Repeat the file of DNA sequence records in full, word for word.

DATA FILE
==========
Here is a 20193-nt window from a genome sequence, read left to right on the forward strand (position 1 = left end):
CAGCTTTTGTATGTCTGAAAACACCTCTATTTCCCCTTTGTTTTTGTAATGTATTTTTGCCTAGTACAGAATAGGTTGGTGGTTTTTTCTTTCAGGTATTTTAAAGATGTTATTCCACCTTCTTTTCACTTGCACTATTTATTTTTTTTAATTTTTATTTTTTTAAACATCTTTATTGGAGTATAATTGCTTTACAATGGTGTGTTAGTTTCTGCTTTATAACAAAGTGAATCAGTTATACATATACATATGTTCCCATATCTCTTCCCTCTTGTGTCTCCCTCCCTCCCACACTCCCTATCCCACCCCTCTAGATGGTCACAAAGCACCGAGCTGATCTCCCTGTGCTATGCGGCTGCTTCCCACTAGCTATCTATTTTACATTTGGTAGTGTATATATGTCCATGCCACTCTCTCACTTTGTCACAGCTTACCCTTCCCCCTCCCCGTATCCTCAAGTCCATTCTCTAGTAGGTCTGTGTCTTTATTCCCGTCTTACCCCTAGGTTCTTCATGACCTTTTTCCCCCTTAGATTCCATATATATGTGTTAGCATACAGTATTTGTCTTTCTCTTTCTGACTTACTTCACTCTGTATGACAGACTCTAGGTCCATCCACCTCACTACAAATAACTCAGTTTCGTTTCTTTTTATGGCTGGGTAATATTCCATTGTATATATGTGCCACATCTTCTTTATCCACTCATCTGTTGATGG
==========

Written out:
Here is a 20193-nt window from a genome sequence, read left to right on the forward strand (position 1 = left end):
CAGCTTTTGTATGTCTGAAAACACCTCTATTTCCCCTTTGTTTTTGTAATGTATTTTTGCCTAGTACAGAATAGGTTGGTGGTTTTTTCTTTCAGGTATTTTAAAGATGTTATTCCACCTTCTTTTCACTTGCACTATTTATTTTTTTTAATTTTTATTTTTTTAAACATCTTTATTGGAGTATAATTGCTTTACAATGGTGTGTTAGTTTCTGCTTTATAACAAAGTGAATCAGTTATACATATACATATGTTCCCATATCTCTTCCCTCTTGTGTCTCCCTCCCTCCCACACTCCCTATCCCACCCCTCTAGATGGTCACAAAGCACCGAGCTGATCTCCCTGTGCTATGCGGCTGCTTCCCACTAGCTATCTATTTTACATTTGGTAGTGTATATATGTCCATGCCACTCTCTCACTTTGTCACAGCTTACCCTTCCCCCTCCCCGTATCCTCAAGTCCATTCTCTAGTAGGTCTGTGTCTTTATTCCCGTCTTACCCCTAGGTTCTTCATGACCTTTTTCCCCCTTAGATTCCATATATATGTGTTAGCATACAGTATTTGTCTTTCTCTTTCTGACTTACTTCACTCTGTATGACAGACTCTAGGTCCATCCACCTCACTACAAATAACTCAGTTTCGTTTCTTTTTATGGCTGGGTAATATTCCATTGTATATATGTGCCACATCTTCTTTATCCACTCATCTGTTGATGG